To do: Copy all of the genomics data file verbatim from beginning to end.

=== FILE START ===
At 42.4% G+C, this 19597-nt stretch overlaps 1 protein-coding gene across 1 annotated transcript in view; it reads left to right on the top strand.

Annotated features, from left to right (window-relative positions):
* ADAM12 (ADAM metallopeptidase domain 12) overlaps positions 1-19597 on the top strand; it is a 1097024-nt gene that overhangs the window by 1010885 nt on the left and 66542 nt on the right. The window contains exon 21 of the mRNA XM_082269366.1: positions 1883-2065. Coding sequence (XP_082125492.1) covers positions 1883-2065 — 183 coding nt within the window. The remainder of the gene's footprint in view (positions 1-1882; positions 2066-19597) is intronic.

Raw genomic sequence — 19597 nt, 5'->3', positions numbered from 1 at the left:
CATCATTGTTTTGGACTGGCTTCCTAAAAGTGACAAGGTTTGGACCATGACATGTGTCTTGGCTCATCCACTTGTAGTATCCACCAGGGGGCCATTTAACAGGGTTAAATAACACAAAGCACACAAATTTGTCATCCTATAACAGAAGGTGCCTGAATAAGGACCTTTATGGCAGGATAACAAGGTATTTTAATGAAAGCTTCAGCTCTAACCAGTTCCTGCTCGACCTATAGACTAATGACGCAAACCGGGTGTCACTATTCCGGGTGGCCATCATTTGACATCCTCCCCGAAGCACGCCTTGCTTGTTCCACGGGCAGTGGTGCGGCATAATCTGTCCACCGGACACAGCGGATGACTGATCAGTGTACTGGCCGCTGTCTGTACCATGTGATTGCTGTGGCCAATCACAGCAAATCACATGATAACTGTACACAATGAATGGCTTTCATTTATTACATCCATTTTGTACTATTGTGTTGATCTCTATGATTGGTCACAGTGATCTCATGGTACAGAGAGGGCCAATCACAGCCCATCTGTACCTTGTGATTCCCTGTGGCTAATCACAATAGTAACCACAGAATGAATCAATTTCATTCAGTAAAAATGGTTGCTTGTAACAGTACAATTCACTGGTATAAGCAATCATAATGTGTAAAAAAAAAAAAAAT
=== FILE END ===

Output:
At 42.4% G+C, this 19597-nt stretch overlaps 1 protein-coding gene across 1 annotated transcript in view; it reads left to right on the top strand.

Annotated features, from left to right (window-relative positions):
* ADAM12 (ADAM metallopeptidase domain 12) overlaps positions 1-19597 on the top strand; it is a 1097024-nt gene that overhangs the window by 1010885 nt on the left and 66542 nt on the right. The window contains exon 21 of the mRNA XM_082269366.1: positions 1883-2065. Coding sequence (XP_082125492.1) covers positions 1883-2065 — 183 coding nt within the window. The remainder of the gene's footprint in view (positions 1-1882; positions 2066-19597) is intronic.

Raw genomic sequence — 19597 nt, 5'->3', positions numbered from 1 at the left:
CATCATTGTTTTGGACTGGCTTCCTAAAAGTGACAAGGTTTGGACCATGACATGTGTCTTGGCTCATCCACTTGTAGTATCCACCAGGGGGCCATTTAACAGGGTTAAATAACACAAAGCACACAAATTTGTCATCCTATAACAGAAGGTGCCTGAATAAGGACCTTTATGGCAGGATAACAAGGTATTTTAATGAAAGCTTCAGCTCTAACCAGTTCCTGCTCGACCTATAGACTAATGACGCAAACCGGGTGTCACTATTCCGGGTGGCCATCATTTGACATCCTCCCCGAAGCACGCCTTGCTTGTTCCACGGGCAGTGGTGCGGCATAATCTGTCCACCGGACACAGCGGATGACTGATCAGTGTACTGGCCGCTGTCTGTACCATGTGATTGCTGTGGCCAATCACAGCAAATCACATGATAACTGTACACAATGAATGGCTTTCATTTATTACATCCATTTTGTACTATTGTGTTGATCTCTATGATTGGTCACAGTGATCTCATGGTACAGAGAGGGCCAATCACAGCCCATCTGTACCTTGTGATTCCCTGTGGCTAATCACAATAGTAACCACAGAATGAATCAATTTCATTCAGTAAAAATGGTTGCTTGTAACAGTACAATTCACTGGTATAAGCAATCATAATGTGTAAAAAAAAAAAAAAT